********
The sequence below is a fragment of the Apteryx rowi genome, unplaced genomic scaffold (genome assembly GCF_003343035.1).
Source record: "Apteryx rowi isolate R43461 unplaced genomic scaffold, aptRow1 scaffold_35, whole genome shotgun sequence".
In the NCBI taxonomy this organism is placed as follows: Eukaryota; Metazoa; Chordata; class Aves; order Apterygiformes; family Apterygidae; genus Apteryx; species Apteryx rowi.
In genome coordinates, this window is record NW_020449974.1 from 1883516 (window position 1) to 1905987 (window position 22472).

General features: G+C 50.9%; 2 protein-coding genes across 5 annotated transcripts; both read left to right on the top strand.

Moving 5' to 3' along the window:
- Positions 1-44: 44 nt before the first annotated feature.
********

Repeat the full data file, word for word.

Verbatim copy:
The sequence below is a fragment of the Apteryx rowi genome, unplaced genomic scaffold (genome assembly GCF_003343035.1).
Source record: "Apteryx rowi isolate R43461 unplaced genomic scaffold, aptRow1 scaffold_35, whole genome shotgun sequence".
In the NCBI taxonomy this organism is placed as follows: Eukaryota; Metazoa; Chordata; class Aves; order Apterygiformes; family Apterygidae; genus Apteryx; species Apteryx rowi.
In genome coordinates, this window is record NW_020449974.1 from 1883516 (window position 1) to 1905987 (window position 22472).

General features: G+C 50.9%; 2 protein-coding genes across 5 annotated transcripts; both read left to right on the top strand.

Moving 5' to 3' along the window:
- Positions 1-44: 44 nt before the first annotated feature.